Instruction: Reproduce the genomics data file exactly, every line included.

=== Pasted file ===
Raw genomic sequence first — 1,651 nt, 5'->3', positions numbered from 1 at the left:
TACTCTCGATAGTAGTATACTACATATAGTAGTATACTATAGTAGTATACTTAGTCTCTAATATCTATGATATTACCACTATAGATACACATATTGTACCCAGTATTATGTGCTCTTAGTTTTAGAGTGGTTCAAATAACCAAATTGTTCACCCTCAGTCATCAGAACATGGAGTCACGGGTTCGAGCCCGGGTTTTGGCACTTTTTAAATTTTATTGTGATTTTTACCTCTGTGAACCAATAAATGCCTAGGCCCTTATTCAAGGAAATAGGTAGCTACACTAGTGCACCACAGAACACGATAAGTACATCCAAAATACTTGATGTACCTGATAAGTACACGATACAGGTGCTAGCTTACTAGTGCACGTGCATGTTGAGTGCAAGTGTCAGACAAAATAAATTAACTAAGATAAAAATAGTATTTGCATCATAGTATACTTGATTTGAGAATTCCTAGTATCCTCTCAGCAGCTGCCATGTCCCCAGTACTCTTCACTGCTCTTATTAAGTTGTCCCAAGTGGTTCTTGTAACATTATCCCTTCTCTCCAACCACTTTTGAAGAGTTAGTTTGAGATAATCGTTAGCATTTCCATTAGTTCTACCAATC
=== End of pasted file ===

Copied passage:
Raw genomic sequence first — 1,651 nt, 5'->3', positions numbered from 1 at the left:
TACTCTCGATAGTAGTATACTACATATAGTAGTATACTATAGTAGTATACTTAGTCTCTAATATCTATGATATTACCACTATAGATACACATATTGTACCCAGTATTATGTGCTCTTAGTTTTAGAGTGGTTCAAATAACCAAATTGTTCACCCTCAGTCATCAGAACATGGAGTCACGGGTTCGAGCCCGGGTTTTGGCACTTTTTAAATTTTATTGTGATTTTTACCTCTGTGAACCAATAAATGCCTAGGCCCTTATTCAAGGAAATAGGTAGCTACACTAGTGCACCACAGAACACGATAAGTACATCCAAAATACTTGATGTACCTGATAAGTACACGATACAGGTGCTAGCTTACTAGTGCACGTGCATGTTGAGTGCAAGTGTCAGACAAAATAAATTAACTAAGATAAAAATAGTATTTGCATCATAGTATACTTGATTTGAGAATTCCTAGTATCCTCTCAGCAGCTGCCATGTCCCCAGTACTCTTCACTGCTCTTATTAAGTTGTCCCAAGTGGTTCTTGTAACATTATCCCTTCTCTCCAACCACTTTTGAAGAGTTAGTTTGAGATAATCGTTAGCATTTCCATTAGTTCTACCAATC